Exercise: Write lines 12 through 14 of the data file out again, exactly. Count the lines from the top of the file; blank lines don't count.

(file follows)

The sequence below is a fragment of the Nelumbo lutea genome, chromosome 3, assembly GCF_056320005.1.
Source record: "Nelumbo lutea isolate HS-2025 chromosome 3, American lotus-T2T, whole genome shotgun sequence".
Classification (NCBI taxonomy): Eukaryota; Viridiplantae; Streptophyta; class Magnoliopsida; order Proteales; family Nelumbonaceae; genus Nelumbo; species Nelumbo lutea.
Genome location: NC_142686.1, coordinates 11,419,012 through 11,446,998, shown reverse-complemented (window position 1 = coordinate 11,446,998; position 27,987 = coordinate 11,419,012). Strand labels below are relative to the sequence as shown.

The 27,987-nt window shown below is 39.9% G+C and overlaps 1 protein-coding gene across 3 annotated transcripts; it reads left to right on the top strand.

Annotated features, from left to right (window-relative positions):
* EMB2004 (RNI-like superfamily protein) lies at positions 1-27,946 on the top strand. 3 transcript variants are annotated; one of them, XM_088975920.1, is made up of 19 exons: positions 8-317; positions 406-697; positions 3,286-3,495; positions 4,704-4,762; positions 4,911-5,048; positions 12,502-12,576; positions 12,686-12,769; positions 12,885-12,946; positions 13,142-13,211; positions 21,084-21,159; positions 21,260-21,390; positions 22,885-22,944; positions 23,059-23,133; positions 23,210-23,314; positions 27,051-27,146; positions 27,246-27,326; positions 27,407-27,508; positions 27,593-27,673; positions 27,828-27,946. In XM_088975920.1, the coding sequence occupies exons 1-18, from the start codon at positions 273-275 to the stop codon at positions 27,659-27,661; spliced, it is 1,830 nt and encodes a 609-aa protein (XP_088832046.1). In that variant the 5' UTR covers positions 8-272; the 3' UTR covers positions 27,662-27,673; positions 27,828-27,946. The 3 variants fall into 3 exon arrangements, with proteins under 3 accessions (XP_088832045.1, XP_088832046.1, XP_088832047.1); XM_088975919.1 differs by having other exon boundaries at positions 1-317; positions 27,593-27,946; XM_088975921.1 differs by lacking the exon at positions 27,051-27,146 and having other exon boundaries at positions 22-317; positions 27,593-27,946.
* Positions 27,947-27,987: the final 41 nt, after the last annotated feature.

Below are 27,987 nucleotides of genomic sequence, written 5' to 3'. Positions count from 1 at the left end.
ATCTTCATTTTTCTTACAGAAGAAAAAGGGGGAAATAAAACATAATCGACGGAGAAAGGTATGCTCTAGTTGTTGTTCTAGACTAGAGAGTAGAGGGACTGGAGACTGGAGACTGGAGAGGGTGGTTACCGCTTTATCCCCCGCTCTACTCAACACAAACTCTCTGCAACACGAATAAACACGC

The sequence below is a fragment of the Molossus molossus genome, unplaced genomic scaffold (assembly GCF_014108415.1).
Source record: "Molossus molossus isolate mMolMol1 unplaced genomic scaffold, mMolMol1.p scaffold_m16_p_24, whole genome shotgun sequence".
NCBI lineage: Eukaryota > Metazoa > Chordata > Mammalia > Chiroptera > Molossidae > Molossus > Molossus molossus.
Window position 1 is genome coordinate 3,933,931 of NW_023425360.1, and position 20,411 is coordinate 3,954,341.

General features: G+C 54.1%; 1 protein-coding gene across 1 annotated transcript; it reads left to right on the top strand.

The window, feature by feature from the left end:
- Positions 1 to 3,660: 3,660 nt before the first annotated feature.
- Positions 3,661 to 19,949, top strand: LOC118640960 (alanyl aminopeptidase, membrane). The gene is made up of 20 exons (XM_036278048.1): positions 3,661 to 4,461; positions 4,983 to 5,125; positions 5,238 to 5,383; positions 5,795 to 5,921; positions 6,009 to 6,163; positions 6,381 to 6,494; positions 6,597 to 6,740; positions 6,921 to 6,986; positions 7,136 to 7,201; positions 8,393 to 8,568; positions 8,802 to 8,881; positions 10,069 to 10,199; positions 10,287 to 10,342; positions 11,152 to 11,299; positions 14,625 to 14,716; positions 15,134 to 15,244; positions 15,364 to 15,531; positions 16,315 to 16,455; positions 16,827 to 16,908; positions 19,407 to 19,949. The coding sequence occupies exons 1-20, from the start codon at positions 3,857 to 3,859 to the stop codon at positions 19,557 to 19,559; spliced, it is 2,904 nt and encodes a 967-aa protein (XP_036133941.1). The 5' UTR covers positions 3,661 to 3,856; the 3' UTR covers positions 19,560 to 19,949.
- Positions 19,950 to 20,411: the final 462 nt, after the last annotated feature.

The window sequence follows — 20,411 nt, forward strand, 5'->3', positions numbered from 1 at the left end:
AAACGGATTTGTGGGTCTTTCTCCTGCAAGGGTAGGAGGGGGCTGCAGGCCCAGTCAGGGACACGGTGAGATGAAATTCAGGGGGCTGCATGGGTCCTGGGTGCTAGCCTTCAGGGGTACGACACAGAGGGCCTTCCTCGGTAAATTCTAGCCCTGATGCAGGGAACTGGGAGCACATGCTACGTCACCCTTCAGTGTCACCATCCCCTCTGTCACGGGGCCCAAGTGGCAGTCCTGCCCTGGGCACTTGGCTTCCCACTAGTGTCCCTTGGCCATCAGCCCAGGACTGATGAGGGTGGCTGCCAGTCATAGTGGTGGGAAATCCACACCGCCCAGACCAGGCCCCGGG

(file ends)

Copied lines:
Source record: "Molossus molossus isolate mMolMol1 unplaced genomic scaffold, mMolMol1.p scaffold_m16_p_24, whole genome shotgun sequence".
NCBI lineage: Eukaryota > Metazoa > Chordata > Mammalia > Chiroptera > Molossidae > Molossus > Molossus molossus.
Window position 1 is genome coordinate 3,933,931 of NW_023425360.1, and position 20,411 is coordinate 3,954,341.